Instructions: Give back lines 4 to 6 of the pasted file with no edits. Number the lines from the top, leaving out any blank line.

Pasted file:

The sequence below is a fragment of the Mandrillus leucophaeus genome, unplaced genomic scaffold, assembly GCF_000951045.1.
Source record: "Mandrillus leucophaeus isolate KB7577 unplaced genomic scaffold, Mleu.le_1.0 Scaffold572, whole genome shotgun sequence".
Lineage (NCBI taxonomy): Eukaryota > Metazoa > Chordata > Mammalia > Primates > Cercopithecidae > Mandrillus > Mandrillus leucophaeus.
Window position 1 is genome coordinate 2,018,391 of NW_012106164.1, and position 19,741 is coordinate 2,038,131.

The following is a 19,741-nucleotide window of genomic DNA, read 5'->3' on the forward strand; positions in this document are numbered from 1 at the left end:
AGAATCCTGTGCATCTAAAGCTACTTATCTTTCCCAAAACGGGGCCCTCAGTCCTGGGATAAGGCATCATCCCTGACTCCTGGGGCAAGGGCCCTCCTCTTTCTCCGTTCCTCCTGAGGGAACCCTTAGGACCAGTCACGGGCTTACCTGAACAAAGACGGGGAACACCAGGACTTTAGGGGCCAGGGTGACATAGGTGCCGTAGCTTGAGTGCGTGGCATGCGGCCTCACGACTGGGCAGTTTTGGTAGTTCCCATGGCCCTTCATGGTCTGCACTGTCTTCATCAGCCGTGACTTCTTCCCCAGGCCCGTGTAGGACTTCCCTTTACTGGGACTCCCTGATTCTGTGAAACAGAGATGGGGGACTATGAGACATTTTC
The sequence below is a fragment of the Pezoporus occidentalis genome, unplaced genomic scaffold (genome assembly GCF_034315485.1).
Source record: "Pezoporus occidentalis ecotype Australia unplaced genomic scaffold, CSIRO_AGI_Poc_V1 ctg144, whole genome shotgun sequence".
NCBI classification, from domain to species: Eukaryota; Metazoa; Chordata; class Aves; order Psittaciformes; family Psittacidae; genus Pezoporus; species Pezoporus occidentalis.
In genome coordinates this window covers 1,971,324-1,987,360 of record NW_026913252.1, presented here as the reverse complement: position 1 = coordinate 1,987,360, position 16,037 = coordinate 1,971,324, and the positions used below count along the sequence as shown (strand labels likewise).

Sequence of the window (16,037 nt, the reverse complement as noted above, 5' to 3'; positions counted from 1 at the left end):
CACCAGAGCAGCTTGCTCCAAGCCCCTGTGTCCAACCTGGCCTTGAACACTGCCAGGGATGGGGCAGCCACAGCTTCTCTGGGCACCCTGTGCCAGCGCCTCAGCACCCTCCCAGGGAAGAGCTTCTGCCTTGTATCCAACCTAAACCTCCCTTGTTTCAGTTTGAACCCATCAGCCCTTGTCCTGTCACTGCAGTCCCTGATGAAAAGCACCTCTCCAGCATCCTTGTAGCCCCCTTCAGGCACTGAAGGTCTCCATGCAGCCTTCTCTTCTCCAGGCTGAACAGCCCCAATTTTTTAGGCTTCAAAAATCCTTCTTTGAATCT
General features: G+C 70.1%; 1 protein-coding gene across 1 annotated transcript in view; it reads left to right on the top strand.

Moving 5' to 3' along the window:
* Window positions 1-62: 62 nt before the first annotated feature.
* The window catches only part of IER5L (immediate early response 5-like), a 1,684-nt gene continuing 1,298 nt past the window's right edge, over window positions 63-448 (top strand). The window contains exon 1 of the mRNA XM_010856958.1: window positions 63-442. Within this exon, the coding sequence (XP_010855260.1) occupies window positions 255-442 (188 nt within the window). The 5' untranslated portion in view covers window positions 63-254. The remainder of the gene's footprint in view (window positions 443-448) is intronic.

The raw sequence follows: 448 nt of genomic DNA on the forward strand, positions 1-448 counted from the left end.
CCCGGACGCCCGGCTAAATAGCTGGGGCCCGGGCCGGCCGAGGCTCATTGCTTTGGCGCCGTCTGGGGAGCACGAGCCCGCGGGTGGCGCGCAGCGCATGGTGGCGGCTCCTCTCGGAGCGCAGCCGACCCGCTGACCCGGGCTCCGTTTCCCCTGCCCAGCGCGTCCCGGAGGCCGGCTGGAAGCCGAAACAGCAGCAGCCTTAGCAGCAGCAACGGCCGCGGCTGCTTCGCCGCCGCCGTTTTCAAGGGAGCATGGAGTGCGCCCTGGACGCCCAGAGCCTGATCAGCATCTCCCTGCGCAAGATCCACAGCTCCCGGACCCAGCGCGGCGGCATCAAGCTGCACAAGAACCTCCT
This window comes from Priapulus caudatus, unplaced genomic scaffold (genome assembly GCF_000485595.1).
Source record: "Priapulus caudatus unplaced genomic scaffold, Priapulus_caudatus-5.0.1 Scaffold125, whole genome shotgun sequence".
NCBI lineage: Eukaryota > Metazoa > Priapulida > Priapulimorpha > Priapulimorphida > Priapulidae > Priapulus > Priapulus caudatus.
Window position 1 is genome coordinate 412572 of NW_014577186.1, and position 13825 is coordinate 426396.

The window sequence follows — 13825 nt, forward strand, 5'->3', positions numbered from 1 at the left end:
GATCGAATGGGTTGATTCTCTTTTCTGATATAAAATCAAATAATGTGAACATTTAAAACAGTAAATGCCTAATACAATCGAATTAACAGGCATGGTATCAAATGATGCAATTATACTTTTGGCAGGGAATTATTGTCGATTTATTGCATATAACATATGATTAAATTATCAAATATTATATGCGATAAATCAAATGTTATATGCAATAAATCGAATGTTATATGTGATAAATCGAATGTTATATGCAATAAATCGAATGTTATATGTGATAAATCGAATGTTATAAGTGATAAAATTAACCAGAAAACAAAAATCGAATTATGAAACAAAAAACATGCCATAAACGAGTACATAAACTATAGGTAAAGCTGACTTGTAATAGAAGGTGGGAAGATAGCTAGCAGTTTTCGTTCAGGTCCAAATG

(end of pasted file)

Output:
Window position 1 is genome coordinate 2,018,391 of NW_012106164.1, and position 19,741 is coordinate 2,038,131.

The following is a 19,741-nucleotide window of genomic DNA, read 5'->3' on the forward strand; positions in this document are numbered from 1 at the left end:
AGAATCCTGTGCATCTAAAGCTACTTATCTTTCCCAAAACGGGGCCCTCAGTCCTGGGATAAGGCATCATCCCTGACTCCTGGGGCAAGGGCCCTCCTCTTTCTCCGTTCCTCCTGAGGGAACCCTTAGGACCAGTCACGGGCTTACCTGAACAAAGACGGGGAACACCAGGACTTTAGGGGCCAGGGTGACATAGGTGCCGTAGCTTGAGTGCGTGGCATGCGGCCTCACGACTGGGCAGTTTTGGTAGTTCCCATGGCCCTTCATGGTCTGCACTGTCTTCATCAGCCGTGACTTCTTCCCCAGGCCCGTGTAGGACTTCCCTTTACTGGGACTCCCTGATTCTGTGAAACAGAGATGGGGGACTATGAGACATTTTC